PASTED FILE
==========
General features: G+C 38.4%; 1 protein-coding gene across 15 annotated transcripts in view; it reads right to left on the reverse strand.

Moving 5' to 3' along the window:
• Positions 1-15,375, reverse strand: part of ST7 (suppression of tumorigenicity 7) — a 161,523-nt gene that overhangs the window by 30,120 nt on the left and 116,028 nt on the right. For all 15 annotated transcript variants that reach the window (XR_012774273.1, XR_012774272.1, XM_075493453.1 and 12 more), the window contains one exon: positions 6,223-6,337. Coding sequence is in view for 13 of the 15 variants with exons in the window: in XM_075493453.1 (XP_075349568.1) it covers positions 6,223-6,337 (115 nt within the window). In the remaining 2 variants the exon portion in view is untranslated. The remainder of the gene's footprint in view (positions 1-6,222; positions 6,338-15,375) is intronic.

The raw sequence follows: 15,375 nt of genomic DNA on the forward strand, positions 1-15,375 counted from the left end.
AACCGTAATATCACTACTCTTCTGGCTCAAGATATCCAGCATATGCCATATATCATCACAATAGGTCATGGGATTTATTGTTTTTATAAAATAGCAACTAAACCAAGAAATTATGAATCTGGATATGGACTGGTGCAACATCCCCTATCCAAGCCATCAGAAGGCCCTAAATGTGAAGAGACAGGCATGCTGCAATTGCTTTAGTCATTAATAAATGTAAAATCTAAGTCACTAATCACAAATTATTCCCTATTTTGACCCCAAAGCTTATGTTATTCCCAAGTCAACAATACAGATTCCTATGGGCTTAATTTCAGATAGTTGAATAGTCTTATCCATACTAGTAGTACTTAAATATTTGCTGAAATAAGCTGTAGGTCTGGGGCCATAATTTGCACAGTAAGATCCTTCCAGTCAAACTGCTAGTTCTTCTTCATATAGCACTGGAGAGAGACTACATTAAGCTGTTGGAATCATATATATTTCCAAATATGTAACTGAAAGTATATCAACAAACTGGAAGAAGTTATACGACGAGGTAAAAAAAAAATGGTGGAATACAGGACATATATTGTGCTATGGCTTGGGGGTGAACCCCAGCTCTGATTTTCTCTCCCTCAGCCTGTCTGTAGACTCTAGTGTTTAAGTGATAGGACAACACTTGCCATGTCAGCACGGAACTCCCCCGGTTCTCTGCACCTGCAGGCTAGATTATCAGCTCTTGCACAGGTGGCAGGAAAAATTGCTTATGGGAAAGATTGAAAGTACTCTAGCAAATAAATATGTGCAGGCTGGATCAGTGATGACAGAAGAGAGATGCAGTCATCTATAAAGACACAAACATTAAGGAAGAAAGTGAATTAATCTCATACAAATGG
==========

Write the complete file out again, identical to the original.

General features: G+C 38.4%; 1 protein-coding gene across 15 annotated transcripts in view; it reads right to left on the reverse strand.

Moving 5' to 3' along the window:
• Positions 1-15,375, reverse strand: part of ST7 (suppression of tumorigenicity 7) — a 161,523-nt gene that overhangs the window by 30,120 nt on the left and 116,028 nt on the right. For all 15 annotated transcript variants that reach the window (XR_012774273.1, XR_012774272.1, XM_075493453.1 and 12 more), the window contains one exon: positions 6,223-6,337. Coding sequence is in view for 13 of the 15 variants with exons in the window: in XM_075493453.1 (XP_075349568.1) it covers positions 6,223-6,337 (115 nt within the window). In the remaining 2 variants the exon portion in view is untranslated. The remainder of the gene's footprint in view (positions 1-6,222; positions 6,338-15,375) is intronic.

The raw sequence follows: 15,375 nt of genomic DNA on the forward strand, positions 1-15,375 counted from the left end.
AACCGTAATATCACTACTCTTCTGGCTCAAGATATCCAGCATATGCCATATATCATCACAATAGGTCATGGGATTTATTGTTTTTATAAAATAGCAACTAAACCAAGAAATTATGAATCTGGATATGGACTGGTGCAACATCCCCTATCCAAGCCATCAGAAGGCCCTAAATGTGAAGAGACAGGCATGCTGCAATTGCTTTAGTCATTAATAAATGTAAAATCTAAGTCACTAATCACAAATTATTCCCTATTTTGACCCCAAAGCTTATGTTATTCCCAAGTCAACAATACAGATTCCTATGGGCTTAATTTCAGATAGTTGAATAGTCTTATCCATACTAGTAGTACTTAAATATTTGCTGAAATAAGCTGTAGGTCTGGGGCCATAATTTGCACAGTAAGATCCTTCCAGTCAAACTGCTAGTTCTTCTTCATATAGCACTGGAGAGAGACTACATTAAGCTGTTGGAATCATATATATTTCCAAATATGTAACTGAAAGTATATCAACAAACTGGAAGAAGTTATACGACGAGGTAAAAAAAAAATGGTGGAATACAGGACATATATTGTGCTATGGCTTGGGGGTGAACCCCAGCTCTGATTTTCTCTCCCTCAGCCTGTCTGTAGACTCTAGTGTTTAAGTGATAGGACAACACTTGCCATGTCAGCACGGAACTCCCCCGGTTCTCTGCACCTGCAGGCTAGATTATCAGCTCTTGCACAGGTGGCAGGAAAAATTGCTTATGGGAAAGATTGAAAGTACTCTAGCAAATAAATATGTGCAGGCTGGATCAGTGATGACAGAAGAGAGATGCAGTCATCTATAAAGACACAAACATTAAGGAAGAAAGTGAATTAATCTCATACAAATGG